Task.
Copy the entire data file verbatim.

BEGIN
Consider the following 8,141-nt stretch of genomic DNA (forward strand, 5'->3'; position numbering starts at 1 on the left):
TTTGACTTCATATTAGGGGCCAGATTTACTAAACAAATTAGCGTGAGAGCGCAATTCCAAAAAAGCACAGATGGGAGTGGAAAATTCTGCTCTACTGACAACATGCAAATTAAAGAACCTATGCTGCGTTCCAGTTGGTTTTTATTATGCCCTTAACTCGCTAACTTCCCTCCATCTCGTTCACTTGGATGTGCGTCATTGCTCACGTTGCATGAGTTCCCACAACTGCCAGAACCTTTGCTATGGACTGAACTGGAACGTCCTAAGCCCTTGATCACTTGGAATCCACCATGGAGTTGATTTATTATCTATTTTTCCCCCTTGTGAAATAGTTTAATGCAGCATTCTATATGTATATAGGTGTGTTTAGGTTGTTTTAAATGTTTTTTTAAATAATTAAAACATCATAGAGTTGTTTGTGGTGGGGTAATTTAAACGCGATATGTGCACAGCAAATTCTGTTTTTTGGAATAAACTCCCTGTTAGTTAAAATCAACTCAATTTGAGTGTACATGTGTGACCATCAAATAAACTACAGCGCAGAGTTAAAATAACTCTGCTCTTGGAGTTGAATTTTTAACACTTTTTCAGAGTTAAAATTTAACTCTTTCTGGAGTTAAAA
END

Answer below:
Consider the following 8,141-nt stretch of genomic DNA (forward strand, 5'->3'; position numbering starts at 1 on the left):
TTTGACTTCATATTAGGGGCCAGATTTACTAAACAAATTAGCGTGAGAGCGCAATTCCAAAAAAGCACAGATGGGAGTGGAAAATTCTGCTCTACTGACAACATGCAAATTAAAGAACCTATGCTGCGTTCCAGTTGGTTTTTATTATGCCCTTAACTCGCTAACTTCCCTCCATCTCGTTCACTTGGATGTGCGTCATTGCTCACGTTGCATGAGTTCCCACAACTGCCAGAACCTTTGCTATGGACTGAACTGGAACGTCCTAAGCCCTTGATCACTTGGAATCCACCATGGAGTTGATTTATTATCTATTTTTCCCCCTTGTGAAATAGTTTAATGCAGCATTCTATATGTATATAGGTGTGTTTAGGTTGTTTTAAATGTTTTTTTAAATAATTAAAACATCATAGAGTTGTTTGTGGTGGGGTAATTTAAACGCGATATGTGCACAGCAAATTCTGTTTTTTGGAATAAACTCCCTGTTAGTTAAAATCAACTCAATTTGAGTGTACATGTGTGACCATCAAATAAACTACAGCGCAGAGTTAAAATAACTCTGCTCTTGGAGTTGAATTTTTAACACTTTTTCAGAGTTAAAATTTAACTCTTTCTGGAGTTAAAA